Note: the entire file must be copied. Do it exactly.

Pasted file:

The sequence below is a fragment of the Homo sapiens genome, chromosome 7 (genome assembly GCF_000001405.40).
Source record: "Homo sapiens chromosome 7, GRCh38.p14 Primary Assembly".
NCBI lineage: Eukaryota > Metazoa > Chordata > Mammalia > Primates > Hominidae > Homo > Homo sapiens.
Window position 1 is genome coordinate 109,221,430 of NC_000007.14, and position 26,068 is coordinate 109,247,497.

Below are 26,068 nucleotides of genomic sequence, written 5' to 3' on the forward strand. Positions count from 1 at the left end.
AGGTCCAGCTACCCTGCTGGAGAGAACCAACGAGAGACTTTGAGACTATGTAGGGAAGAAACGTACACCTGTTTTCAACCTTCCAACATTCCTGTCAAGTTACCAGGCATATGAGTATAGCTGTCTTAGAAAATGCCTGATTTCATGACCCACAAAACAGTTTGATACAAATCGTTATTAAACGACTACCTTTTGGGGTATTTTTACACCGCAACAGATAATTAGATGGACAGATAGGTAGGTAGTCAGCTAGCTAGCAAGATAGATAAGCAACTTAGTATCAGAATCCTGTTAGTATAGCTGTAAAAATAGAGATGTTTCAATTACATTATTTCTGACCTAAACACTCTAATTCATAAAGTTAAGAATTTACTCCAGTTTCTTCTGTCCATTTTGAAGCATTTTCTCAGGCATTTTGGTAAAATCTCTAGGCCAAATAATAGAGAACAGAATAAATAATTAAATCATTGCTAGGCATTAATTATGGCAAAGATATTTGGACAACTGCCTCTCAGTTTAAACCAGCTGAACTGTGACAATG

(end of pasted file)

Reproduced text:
The sequence below is a fragment of the Homo sapiens genome, chromosome 7 (genome assembly GCF_000001405.40).
Source record: "Homo sapiens chromosome 7, GRCh38.p14 Primary Assembly".
NCBI lineage: Eukaryota > Metazoa > Chordata > Mammalia > Primates > Hominidae > Homo > Homo sapiens.
Window position 1 is genome coordinate 109,221,430 of NC_000007.14, and position 26,068 is coordinate 109,247,497.

Below are 26,068 nucleotides of genomic sequence, written 5' to 3' on the forward strand. Positions count from 1 at the left end.
AGGTCCAGCTACCCTGCTGGAGAGAACCAACGAGAGACTTTGAGACTATGTAGGGAAGAAACGTACACCTGTTTTCAACCTTCCAACATTCCTGTCAAGTTACCAGGCATATGAGTATAGCTGTCTTAGAAAATGCCTGATTTCATGACCCACAAAACAGTTTGATACAAATCGTTATTAAACGACTACCTTTTGGGGTATTTTTACACCGCAACAGATAATTAGATGGACAGATAGGTAGGTAGTCAGCTAGCTAGCAAGATAGATAAGCAACTTAGTATCAGAATCCTGTTAGTATAGCTGTAAAAATAGAGATGTTTCAATTACATTATTTCTGACCTAAACACTCTAATTCATAAAGTTAAGAATTTACTCCAGTTTCTTCTGTCCATTTTGAAGCATTTTCTCAGGCATTTTGGTAAAATCTCTAGGCCAAATAATAGAGAACAGAATAAATAATTAAATCATTGCTAGGCATTAATTATGGCAAAGATATTTGGACAACTGCCTCTCAGTTTAAACCAGCTGAACTGTGACAATG